Paper No. 25-7
Presentation Time: 11:05 AM
THE MID-MIOCENE CLARKIA LAKE: A TERRESTRIAL LAKE ANALOG FOR PALEOLAKES ON MARS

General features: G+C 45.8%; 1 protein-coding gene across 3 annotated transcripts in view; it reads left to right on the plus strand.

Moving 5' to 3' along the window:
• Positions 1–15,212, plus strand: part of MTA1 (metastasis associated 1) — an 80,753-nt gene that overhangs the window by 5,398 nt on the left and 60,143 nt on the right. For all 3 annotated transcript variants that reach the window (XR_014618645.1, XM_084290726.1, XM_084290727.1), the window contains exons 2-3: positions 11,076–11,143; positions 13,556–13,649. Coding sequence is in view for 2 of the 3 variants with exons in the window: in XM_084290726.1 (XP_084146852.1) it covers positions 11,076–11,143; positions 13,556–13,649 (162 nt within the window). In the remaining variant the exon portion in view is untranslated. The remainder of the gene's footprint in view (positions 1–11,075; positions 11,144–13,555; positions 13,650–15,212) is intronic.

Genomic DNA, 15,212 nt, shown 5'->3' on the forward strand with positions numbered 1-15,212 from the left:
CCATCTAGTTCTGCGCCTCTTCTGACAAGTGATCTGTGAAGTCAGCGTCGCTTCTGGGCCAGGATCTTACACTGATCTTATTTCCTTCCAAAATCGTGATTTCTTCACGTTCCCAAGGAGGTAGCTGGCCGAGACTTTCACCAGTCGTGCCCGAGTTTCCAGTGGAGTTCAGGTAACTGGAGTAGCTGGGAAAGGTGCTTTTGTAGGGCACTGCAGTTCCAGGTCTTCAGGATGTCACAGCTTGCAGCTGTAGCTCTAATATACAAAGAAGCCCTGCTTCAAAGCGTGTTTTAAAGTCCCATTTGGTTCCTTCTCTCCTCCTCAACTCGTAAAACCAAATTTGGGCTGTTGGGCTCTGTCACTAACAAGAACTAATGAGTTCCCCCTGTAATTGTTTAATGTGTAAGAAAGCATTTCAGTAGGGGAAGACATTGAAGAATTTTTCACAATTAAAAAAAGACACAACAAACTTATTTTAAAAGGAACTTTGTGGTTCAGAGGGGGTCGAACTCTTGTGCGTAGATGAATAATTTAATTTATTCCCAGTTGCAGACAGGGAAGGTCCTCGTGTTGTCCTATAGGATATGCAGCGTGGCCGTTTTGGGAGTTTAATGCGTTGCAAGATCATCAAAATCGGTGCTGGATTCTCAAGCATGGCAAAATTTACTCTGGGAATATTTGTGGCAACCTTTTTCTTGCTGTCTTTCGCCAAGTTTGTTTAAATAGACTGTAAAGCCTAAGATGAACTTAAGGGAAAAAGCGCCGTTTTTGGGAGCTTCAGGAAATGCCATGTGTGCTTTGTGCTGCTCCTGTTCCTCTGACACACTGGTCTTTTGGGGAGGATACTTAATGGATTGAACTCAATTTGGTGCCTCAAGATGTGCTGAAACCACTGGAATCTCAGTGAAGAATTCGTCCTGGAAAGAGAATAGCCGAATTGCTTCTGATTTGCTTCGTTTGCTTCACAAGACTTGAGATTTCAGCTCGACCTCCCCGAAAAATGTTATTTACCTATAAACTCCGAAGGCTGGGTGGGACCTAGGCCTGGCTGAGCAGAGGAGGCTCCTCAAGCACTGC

The confirmed extensive ancient lacustrine deposits on Mars opened exciting opportunities to study past hydrological cycle, climatic conditions, and possible life on the red planet. To better understand the origin and evolutionary history of lakes on Mars as well as their potentials to address both geological and astrobiological questions, one of the most efficient methods is to study analogous lakes on Earth, particularly ancient lakes experiencing the entire process of origin, development, and termination cycle with remarkably well-preserved biomolecules and biomarkers. The world renowned Middle Miocene (~15 million years) Clarkia Lake located in Idaho, USA fits this requirement, offering unique opportunities for comparative analysis of sedimentary architecture, mineral composition, and in situ preservation of biosignatures. The Miocene Clarkia Lake was formed through the damming of the proto–St. Maries River by the Columbia River Basalt creating a deep lake with stratified water body, which facilitated the preservation of extraordinary fossils and biomarkers. The deep lake phase was ended abruptly through a sudden physical geological event, likely associated with another volcanic eruption, which resulted in a rapid fall of lake water level. This catastrophic shallowing event played a key role in switching the mode of organic preservation. The extraordinary preservation of ancient biomolecules and biomarkers in the Clarkia deposits of various stratigraphic levels has attracted multi-disciplinary efforts to test various cutting edge biotechnologies applicable to ancient samples at all molecular levels such as the polymerase chain reaction (PCR) on DNA, amino racemization on protein, compound-specific carbon and hydrogen isotope analyses on in situ and sedimentary molecules, and glycerol dialkyl glycerol tetraether (GDGT) analysis on lipids. As direct characterization of preserved biosignatures is identified as a new approach of searching for life and studying paleolakes on Mars, we believe that the unique Clarkia Miocene Lake deposits with their association with basaltic volcanic terrains provide an ideal analog for paleolakes on Mars whose samples will be explored by landed missions, such as the upcoming Mars 2020 rover, and brought back to Earth in future Mars sample return missions.